Google has shared more details about the upcoming extension specification for the Chrome browser, called the Manifest V3. According to a blog post on Tuesday, the tech giant will replace the existing Manifest V2 with V3 in June 2024. This means any extension that is still reliant on the older standard will be remotely deactivated after the deadline.
The Manifest V3 extension format first came on the Chrome stable channel in 2021. However, it faced a lot of criticism from developers and privacy advocates, which led to a delay in its implementation.
Developers were especially concerned about Google’s plan to introduce a filtering rule that would limit the capabilities of Chrome extension APIs, especially ad blockers, citing security concerns. However, this impacted the effectiveness of ad-blockers across all Chromium browsers, including Chrome, Microsoft Edge, and Firefox.
Google Introduces New Chrome Manifest That Will Limit Ad-Blockers From 2024
This was one of the main reasons why Chrome had to pause the rollout of Manifest V3 in December 2022. Even though the team at Google has been offering support for both V2 and V3 on Chrome, that is all set to change from next year.
Google Product Manager David Li said in the blog post that the team will start by disabling all Manifest V2-based extensions on pre-stable versions of Chrome from June onwards, including Dev, Canary, and Beta channels. Chrome 127, which is expected to be the browser version during that time, will prevent users from installing V2 extensions from the Chrome Web Store. Likewise, extensions that received a “Featured” badge from Google will lose the distinction.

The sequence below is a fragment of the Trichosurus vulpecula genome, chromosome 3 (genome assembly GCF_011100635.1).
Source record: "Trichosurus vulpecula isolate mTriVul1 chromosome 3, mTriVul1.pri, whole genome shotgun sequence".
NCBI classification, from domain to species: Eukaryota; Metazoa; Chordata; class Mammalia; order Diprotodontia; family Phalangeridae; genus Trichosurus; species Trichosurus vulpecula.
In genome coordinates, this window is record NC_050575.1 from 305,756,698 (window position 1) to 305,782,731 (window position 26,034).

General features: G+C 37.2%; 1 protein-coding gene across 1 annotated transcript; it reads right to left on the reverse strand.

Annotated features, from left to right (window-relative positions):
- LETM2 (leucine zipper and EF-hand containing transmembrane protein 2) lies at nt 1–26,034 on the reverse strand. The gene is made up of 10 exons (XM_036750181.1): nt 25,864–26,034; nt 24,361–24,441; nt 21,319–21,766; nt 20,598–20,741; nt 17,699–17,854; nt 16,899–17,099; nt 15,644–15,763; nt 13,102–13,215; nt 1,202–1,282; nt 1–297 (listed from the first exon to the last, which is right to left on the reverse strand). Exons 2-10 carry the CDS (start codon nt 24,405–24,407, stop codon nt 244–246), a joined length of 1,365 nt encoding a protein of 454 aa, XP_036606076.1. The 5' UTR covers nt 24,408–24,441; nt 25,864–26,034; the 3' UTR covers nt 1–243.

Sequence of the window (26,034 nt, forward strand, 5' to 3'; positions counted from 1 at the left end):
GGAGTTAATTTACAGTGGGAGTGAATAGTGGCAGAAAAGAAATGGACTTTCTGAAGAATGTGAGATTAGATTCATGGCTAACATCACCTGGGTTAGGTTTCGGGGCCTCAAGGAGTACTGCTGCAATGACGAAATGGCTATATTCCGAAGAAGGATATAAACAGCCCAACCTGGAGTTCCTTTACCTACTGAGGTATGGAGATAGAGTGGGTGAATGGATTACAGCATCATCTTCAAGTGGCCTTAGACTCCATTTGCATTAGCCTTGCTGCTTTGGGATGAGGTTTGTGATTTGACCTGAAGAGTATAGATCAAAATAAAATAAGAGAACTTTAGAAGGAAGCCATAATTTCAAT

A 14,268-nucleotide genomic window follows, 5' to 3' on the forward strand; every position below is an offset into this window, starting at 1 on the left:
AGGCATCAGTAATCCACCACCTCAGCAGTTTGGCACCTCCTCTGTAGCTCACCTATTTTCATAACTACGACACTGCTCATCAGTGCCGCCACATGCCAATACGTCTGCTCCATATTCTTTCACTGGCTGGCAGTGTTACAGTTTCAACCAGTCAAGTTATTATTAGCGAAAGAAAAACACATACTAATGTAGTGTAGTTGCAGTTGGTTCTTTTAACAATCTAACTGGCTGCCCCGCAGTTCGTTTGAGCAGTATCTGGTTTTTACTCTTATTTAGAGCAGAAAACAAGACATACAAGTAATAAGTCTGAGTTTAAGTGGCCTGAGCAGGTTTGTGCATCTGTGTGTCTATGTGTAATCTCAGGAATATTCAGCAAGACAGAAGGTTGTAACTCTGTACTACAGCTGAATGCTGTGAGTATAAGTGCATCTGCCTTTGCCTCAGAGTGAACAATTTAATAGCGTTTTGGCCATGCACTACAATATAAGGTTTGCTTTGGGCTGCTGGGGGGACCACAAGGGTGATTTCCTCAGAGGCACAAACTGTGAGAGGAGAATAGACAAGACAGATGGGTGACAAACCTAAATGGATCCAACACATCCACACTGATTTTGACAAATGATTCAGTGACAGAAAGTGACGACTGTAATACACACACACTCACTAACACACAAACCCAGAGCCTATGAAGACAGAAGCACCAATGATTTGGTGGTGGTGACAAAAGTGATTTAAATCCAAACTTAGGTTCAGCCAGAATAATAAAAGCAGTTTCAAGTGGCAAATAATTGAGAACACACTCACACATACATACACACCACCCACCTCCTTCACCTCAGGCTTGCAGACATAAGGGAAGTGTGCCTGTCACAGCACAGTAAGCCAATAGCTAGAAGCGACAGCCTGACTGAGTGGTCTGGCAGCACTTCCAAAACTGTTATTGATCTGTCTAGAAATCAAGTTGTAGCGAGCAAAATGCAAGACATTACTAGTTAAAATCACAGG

As for users of the stable channels, the change will be effective a month later. The Chrome team has said that it will take at least 30 days to observe and stabilize the changes in the pre-stable channel before rolling out to the stable channel version of the browser. This means stable Chrome users will get Manifest V3 in July 2024.
On Tuesday, Google announced that it is moving ahead with the transition from Manifest V2 to V3 but with some notable changes.
One update that stood out from the rest was the “improved content filtering support” for the Declarative Net Request API, mainly used by ad-blocking extensions on Chrome. Google added a limit to the number of filtering rules an extension can offer. In the beginning, the number was capped at 5,000 filtering rules but was increased to 30,000 after facing backlash from developers and privacy advocates.
For comparison, the Manifest V2 did not impose any limits on filtering rules for Chrome extensions.
Google says the reason for implementing such limitations is to ensure that Chrome is lighter on power consumption. Adding that the move will protect users’ privacy from extension developers.
AdGuard, a collaborator of Google that has refined Manifest V3’s tracking and ad-blocking functionalities, expressed support for the extension standard. The company’s chief technical officer Andrey Meshkov said the changes “should allow” ad blockers to offer nearly the same quality of filtering that they “demonstrated” with Manifest V2.
Privacy Groups Raise Concerns Over User Privacy On Google Products
However, not everyone in the tech community seemed convinced with the improvements. Digital privacy nonprofit group the Electronic Frontier Foundation (EFF) pointed out that Manifest V3 could stifle innovation for extensions. The EFF warned that if extensions cannot evolve, users will lose out to trackers and advertisers. The group has urged Google to continually update the API to keep pace with the “ever-evolving landscape of advertisers and trackers.”
Google’s latest Chrome manifest update coincides with its pushdown on ad-blockers of all shapes and forms. Recently, the tech giant took a more aggressive stance against users employing ad-blocking extensions on its video-sharing platform, YouTube. The platform denied users access to videos with ad-blockers turned on, forcing them to subscribe to YouTube Premium for an add-less viewing experience.
As a result, Google is facing privacy lawsuits in the European Union, where critics argue that the measures taken by YouTube raise concerns about user privacy and freedom of choice.
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